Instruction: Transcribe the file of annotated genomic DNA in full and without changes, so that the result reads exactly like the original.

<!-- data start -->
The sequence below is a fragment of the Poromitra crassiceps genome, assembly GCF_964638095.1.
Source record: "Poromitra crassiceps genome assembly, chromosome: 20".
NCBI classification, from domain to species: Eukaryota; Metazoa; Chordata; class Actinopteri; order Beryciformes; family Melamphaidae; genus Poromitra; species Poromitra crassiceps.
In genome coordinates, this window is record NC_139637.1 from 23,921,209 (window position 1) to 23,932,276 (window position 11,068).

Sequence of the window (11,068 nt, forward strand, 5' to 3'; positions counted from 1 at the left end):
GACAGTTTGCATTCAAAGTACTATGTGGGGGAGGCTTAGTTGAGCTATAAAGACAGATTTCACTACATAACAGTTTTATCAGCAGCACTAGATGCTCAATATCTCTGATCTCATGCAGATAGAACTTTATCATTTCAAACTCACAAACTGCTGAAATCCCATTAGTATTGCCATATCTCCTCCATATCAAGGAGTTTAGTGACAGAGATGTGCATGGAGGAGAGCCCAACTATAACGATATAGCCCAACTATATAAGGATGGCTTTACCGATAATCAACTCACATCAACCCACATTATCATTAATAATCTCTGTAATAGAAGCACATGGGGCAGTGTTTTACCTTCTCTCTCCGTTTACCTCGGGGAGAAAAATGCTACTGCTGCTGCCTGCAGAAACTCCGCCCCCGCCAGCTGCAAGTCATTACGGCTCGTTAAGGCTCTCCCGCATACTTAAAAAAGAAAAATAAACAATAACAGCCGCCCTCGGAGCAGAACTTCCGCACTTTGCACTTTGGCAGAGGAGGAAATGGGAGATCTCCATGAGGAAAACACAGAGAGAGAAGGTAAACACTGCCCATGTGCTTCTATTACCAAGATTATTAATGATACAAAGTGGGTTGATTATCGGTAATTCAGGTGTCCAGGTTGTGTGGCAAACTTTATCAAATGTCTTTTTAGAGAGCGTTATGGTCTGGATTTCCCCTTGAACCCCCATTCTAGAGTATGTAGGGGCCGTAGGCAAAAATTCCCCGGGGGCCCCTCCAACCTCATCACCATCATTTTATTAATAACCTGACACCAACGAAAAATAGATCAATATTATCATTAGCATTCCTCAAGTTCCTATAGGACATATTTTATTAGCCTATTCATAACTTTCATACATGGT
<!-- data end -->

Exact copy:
The sequence below is a fragment of the Poromitra crassiceps genome, assembly GCF_964638095.1.
Source record: "Poromitra crassiceps genome assembly, chromosome: 20".
NCBI classification, from domain to species: Eukaryota; Metazoa; Chordata; class Actinopteri; order Beryciformes; family Melamphaidae; genus Poromitra; species Poromitra crassiceps.
In genome coordinates, this window is record NC_139637.1 from 23,921,209 (window position 1) to 23,932,276 (window position 11,068).

Sequence of the window (11,068 nt, forward strand, 5' to 3'; positions counted from 1 at the left end):
GACAGTTTGCATTCAAAGTACTATGTGGGGGAGGCTTAGTTGAGCTATAAAGACAGATTTCACTACATAACAGTTTTATCAGCAGCACTAGATGCTCAATATCTCTGATCTCATGCAGATAGAACTTTATCATTTCAAACTCACAAACTGCTGAAATCCCATTAGTATTGCCATATCTCCTCCATATCAAGGAGTTTAGTGACAGAGATGTGCATGGAGGAGAGCCCAACTATAACGATATAGCCCAACTATATAAGGATGGCTTTACCGATAATCAACTCACATCAACCCACATTATCATTAATAATCTCTGTAATAGAAGCACATGGGGCAGTGTTTTACCTTCTCTCTCCGTTTACCTCGGGGAGAAAAATGCTACTGCTGCTGCCTGCAGAAACTCCGCCCCCGCCAGCTGCAAGTCATTACGGCTCGTTAAGGCTCTCCCGCATACTTAAAAAAGAAAAATAAACAATAACAGCCGCCCTCGGAGCAGAACTTCCGCACTTTGCACTTTGGCAGAGGAGGAAATGGGAGATCTCCATGAGGAAAACACAGAGAGAGAAGGTAAACACTGCCCATGTGCTTCTATTACCAAGATTATTAATGATACAAAGTGGGTTGATTATCGGTAATTCAGGTGTCCAGGTTGTGTGGCAAACTTTATCAAATGTCTTTTTAGAGAGCGTTATGGTCTGGATTTCCCCTTGAACCCCCATTCTAGAGTATGTAGGGGCCGTAGGCAAAAATTCCCCGGGGGCCCCTCCAACCTCATCACCATCATTTTATTAATAACCTGACACCAACGAAAAATAGATCAATATTATCATTAGCATTCCTCAAGTTCCTATAGGACATATTTTATTAGCCTATTCATAACTTTCATACATGGT